Strengths: Power Play, Penalty Kill, Offence, Defence, Balanced Secondary Scoring, Shots For, Shots Against, Hits, Puck Control

    Weaknesses: Blocked Shots, Missed Shots On Net, Shootouts, Slow Starts, Mentally Fragile

     

    The Canucks are still very much the same team as last year's President Trophy winning club despite their slow start. They have the league's best power play and are proving they didn't need Christian Ehrhoff to keep it successful after all. They also have the 11th best penalty kill in the league and a very enviable goalie tandem of Roberto Luongo and the promising (slowly turning proven) Cory Schneider manning the blue paint.

    Eddie Lack is also stewing in the minors and is looking more and more NHL ready every day, leaving the door open for the possibility for a goaltender being moved out. They are one of the top offenses in the league and have one of the best team defences as well. All four lines can score and play the game at a high tempo and their top four "D" are all capable of logging 20 plus minutes a game against the top talent in the league. They play a traditionally European type puck-possesion based game but aren't afraid to throw their weight around—mostly.

    Now despite all their accomplishments and the statistics that say they are a premiere team in this league—which they are. The Canucks are not without their own share of issues. They have a tendency to have slow starts during both the season (this can be forgiven this year after their long offseason and because they had to start the year without both Mason Raymond and Ryan Kesler) and during games. As proven by the Predators and the Bruins during last years playoffs, if you play a grind it out, in your face, up tempo and traditionally "North American" game you can wear them down and beat them. The Sedins tend to shy away and even shutdown when pressured physically. Now I'm not saying they can't take a hit, because they can and they can dish them, too, but if you hound them and keep hitting them, they tend to shut down.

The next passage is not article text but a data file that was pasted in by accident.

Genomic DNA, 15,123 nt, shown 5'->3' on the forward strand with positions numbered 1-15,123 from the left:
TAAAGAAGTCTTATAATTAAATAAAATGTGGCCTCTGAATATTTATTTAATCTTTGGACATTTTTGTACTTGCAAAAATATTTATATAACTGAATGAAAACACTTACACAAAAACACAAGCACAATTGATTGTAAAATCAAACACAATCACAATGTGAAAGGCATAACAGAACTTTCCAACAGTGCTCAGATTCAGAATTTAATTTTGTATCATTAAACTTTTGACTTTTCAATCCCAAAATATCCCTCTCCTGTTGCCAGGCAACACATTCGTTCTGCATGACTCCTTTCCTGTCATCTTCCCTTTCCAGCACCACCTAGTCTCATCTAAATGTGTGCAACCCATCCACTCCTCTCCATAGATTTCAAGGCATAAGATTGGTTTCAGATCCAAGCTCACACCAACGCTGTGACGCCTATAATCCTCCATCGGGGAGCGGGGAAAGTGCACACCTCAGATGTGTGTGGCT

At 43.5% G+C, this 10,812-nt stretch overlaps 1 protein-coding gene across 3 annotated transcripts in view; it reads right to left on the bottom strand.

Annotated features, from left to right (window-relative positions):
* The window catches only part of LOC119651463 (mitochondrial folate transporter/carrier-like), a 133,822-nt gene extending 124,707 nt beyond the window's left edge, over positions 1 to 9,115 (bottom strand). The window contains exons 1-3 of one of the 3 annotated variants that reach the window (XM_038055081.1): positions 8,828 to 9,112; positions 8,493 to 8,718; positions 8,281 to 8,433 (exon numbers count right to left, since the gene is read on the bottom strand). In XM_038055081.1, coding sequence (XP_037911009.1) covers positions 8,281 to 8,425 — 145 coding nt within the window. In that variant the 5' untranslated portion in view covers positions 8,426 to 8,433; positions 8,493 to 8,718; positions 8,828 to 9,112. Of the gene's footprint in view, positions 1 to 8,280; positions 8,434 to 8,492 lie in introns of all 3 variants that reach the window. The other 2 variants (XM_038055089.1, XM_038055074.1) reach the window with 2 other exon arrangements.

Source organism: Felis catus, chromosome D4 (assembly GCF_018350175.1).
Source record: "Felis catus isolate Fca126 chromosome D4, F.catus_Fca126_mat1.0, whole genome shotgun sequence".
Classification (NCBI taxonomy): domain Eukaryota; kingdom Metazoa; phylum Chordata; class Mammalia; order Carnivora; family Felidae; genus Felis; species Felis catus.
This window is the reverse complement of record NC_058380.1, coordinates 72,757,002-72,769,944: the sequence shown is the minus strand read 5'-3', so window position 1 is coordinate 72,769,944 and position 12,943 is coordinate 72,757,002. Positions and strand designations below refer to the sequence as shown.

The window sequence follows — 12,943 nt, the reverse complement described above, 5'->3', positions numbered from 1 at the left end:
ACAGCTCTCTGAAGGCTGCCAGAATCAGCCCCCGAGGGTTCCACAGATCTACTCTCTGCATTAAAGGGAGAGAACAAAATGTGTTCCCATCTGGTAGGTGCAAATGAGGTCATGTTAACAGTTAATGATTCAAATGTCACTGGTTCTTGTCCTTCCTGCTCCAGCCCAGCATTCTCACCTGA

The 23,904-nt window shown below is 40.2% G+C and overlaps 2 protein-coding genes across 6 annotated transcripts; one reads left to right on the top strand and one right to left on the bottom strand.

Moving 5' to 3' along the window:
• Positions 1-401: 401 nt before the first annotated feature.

Also, Luongo has proven to be mentally fragile in terms of confidence. Once a team gets in his head (Hello Blackhawks and Bruins) he turns from a Gold Medal-winning All-Star goaltender into a sieve. But just as Luongo has a fragile psyche, so it seems does the team as a whole. The defense breaks down, the forwards stop back checking and they can't seem to stay on the puck. Some of Luongo's breakdowns can be attributed to the horrendous defensive play he gets in front of him, and although the Canucks have good team defence and aren't afraid to throw hits, they lack size on the blue line.

    Alex Edler is great with the first pass and the open ice body work but he can't clear the front of the net. Kevin Bieksa is a pit bull both offensively and defensively but also lacks the size to clear Luongo's crease. The same goes for Salo, Hamhuis and Alberts, all three of whom can hit but prefer to block shots and do their physical work along the boards and in the corners.

    Keith Ballard was supposed to be the answer for clearing the front of the net but has so far been unable to justify his $4.4 million a year contract with net clearing skills. But the team as a whole needed to find a way to break out of their apparent self doubt. In reality they needed another two top six forwards to play the "North-American" game the way Kesler and Burrows do... and they got them with the acquisition of David Booth from Florida and the promotion of Chris Higgins to the second line. They also need a minimum of one big bodied defence man who can at least partially clear the net more effectively than Bieksa, Edler, Hamhuis and Ballard have currently proven able to do.

Columbus Blue Jackets: Roster, Strengths and Weaknesses

5 of 9

    Columbus Blue Jackets Current Roster:

    Prospal - Carter - Nash

    Huselius - Letestu - Johansen

    Umberger - Pahlsson - Vermette

    Bass - MacKenzie - Dorsett

    Boll

    Brassard

    Next Farm Recalls: Calvert, Atkinson, Mayorov